Disability News Service, Resources, Diversity, Americans with Disabilities Act; Local and National.

Wednesday, August 31, 2011

Fr. James J. Close, 1936-August 31, 2011: Mercy Home for Boys & Girls, Chicago, IL


August 31, 2011
James J. Close was a legend and a father for “today’s orphans”

Office: 312-738-4389
Cell: 312-933-9757

Chicago, August 31, 2011—For a city known for boasting loudly of its big shoulders, Chicago has lost a true giant who quietly, and humbly shouldered the burdens of thousands of young people for more than three decades. Rev. James J. Close—or ‘Fr. Jim,’ as he was affectionately known by scores of youth, friends and donors to Mercy Home—died at 3:30 a.m. following a long battle with cancer. His family was by his side. He was 75 years old.

“I had the privilege of working alongside Fr. Jim for many years,” said Fr. Scott Donahue, president of Mercy Home who served with Fr. Close since 1990, first as a member of its Board of Regents, and later as its Associate President. “Fr. Close’s legacy is profound. His imprint on this community and on the lives of thousands of young people who have passed through our doors will continue to be felt for generations to come,” Donahue said. “Let us pray and give thanks to God for having given Fr. Close to Mercy Home.”

“We have lost a legend,” said Darryl Schimeck, chairmain of Mercy Home’s Board of Directors. “Fr. Close was a true father to so many who came to Mercy Home lost, forgotten, or cast aside. He served these children and he served the Lord. And he did it all with gentleness, with grace, and with humility.”

James Joseph Close was born on Chicago’s North Side in 1936 to Catherine and Sylvester Close, who emigrated from Ireland. Fr. Close was ordained as a Roman Catholic priest since 1963, performing his parish ministry for 10 years before taking the helm at Mercy Home. Close was an inspired and dedicated servant of the poor in spirit. In the course of his 33-year ministry at Mercy Home Fr. Close forever changed the lives of hurting and hopeless young men and women, many of who consider him a father in the truest sense.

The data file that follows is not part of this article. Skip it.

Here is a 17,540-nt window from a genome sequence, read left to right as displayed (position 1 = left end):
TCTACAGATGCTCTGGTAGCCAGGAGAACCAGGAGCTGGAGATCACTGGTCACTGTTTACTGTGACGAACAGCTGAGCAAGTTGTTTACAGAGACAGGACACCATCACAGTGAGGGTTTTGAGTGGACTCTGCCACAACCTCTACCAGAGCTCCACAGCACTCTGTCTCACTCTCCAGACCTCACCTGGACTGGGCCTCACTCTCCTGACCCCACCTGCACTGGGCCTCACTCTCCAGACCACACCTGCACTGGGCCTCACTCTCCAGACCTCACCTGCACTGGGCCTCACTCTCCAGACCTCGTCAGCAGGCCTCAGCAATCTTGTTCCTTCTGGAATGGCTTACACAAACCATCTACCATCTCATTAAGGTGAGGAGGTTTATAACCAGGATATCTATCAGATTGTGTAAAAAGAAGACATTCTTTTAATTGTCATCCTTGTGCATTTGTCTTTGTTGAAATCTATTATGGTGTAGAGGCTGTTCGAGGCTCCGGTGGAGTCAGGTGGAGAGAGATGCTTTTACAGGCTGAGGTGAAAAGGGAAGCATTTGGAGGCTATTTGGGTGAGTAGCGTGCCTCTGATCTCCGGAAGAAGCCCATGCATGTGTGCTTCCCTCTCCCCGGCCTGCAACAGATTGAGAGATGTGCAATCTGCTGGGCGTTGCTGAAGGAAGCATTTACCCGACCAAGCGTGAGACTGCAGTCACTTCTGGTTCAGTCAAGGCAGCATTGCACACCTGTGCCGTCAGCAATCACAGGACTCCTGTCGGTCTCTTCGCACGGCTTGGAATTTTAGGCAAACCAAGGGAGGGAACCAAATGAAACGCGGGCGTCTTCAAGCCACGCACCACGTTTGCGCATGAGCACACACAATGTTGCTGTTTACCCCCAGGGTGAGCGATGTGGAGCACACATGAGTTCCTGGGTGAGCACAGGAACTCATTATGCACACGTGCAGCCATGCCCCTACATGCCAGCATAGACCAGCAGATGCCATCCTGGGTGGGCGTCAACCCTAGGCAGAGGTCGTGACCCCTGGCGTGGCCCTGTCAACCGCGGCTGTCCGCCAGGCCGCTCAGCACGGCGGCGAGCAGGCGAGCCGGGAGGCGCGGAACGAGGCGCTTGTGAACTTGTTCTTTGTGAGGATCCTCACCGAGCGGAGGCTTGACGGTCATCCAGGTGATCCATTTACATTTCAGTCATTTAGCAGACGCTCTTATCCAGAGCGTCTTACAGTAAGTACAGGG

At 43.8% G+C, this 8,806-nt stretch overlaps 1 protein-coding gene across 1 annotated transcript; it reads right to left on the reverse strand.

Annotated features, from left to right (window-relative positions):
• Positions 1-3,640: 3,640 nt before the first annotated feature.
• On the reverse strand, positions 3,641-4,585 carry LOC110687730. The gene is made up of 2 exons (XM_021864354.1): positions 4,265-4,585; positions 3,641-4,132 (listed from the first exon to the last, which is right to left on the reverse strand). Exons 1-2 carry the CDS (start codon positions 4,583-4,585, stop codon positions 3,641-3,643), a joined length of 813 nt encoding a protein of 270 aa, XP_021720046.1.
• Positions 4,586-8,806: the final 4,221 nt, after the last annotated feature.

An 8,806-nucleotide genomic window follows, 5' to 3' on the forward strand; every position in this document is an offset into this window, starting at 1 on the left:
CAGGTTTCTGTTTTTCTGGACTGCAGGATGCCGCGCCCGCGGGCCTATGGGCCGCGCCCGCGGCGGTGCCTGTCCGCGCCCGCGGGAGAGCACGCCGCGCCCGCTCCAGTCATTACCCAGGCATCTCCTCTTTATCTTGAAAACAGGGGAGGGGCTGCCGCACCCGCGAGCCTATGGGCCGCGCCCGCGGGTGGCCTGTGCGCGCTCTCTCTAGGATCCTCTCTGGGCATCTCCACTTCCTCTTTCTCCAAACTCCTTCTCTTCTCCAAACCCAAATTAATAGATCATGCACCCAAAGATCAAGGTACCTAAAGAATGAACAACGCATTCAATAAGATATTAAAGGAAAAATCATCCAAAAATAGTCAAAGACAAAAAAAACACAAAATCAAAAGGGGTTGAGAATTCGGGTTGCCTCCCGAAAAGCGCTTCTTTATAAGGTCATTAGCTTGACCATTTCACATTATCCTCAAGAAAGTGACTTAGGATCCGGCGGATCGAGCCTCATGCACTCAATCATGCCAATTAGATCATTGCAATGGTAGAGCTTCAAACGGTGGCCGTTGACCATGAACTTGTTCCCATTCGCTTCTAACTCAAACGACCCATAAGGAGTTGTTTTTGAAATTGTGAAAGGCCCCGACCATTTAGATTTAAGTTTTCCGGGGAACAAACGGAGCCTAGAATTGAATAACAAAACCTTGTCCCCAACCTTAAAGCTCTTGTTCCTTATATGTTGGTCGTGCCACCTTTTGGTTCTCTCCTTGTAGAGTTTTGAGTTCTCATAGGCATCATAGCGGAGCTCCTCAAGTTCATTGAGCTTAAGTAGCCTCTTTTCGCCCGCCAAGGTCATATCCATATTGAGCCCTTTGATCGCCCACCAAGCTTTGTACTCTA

“In life, it’s not what you take with you at the end that counts,” Fr. Close said in a homily at his retirement Mass in April 2006. “It’s what you’ve done for the least of your brothers and sisters. This is my daily prayer. It’s a prayer of thanksgiving and acceptance. It is a prayer for you and me.”

He was committed to meeting the ever-evolving challenges faced by young people by embracing change and innovation in their care. That boldness of leadership enabled Fr. Close to transform a struggling home for boys in a tough West Side Chicago neighborhood into a nationally-recognized leader in caring for neglected, abandoned and troubled youth.

To help more children who sought refuge at Mercy Home from difficult and unstable environments, children he termed society’s ‘new orphans,’ Fr. Close launched a program of aftercare to support the long term success of former Mercy Home residents, opened a home for girls on Chicago’s south side, and expanded capacity at both campuses to serve more young men and women.

Thanks to his vision, and his tenacity, Mercy Home now provides critically-needed services for more than 600 young men and women every year and faithfully stewards the support of thousands of loyal donors and friends all over the world.

Anyone wishing to pay their respects is invited to attend a Mass of the Christian burial for Fr. Close at Chicago’s Holy Family Church, 1080 West Roosevelt Rd. Please check Mercy Home’s web site for date and time, www.mercyhome.org.

About Mercy Home for Boys & Girls

Mercy Home for Boys & Girls has been a solution for kids in crisis since 1887. Our residential, aftercare, and mentoring programs provide safety and opportunity for more than 600 kids every year. Mercy Home is 99.6% privately funded and operates on two campuses in Chicago–a home for boys at 1140 W. Jackson Blvd. and a home for girls at 11600 S. Longwood Dr.

Please visit mercyhome.org to learn more:

Civil Rights of Institutionalized Persons Act : info, resources from DBTAC Southwest ADA Center

What does this law do?

The Civil Rights of Institutionalized Persons Act (CRIPA) gives the Attorney General the power to investigate conditions of confinement of state and local government institutions such as prisons, jails, detention centers, juvenile correctional facilities, government-operated nursing homes, and institutions for individuals who have psychiatric or development disabilities. It allows the Attorney General to uncover and correct serious problems that put the health and safety of people in these institutions in danger.

So if I have a complaint about the way I was treated in a jail, can the Attorney General sue them for me?

No. The Attorney General does not have the power under CRIPA to investigate isolated incidents or to represent individual institutionalized persons.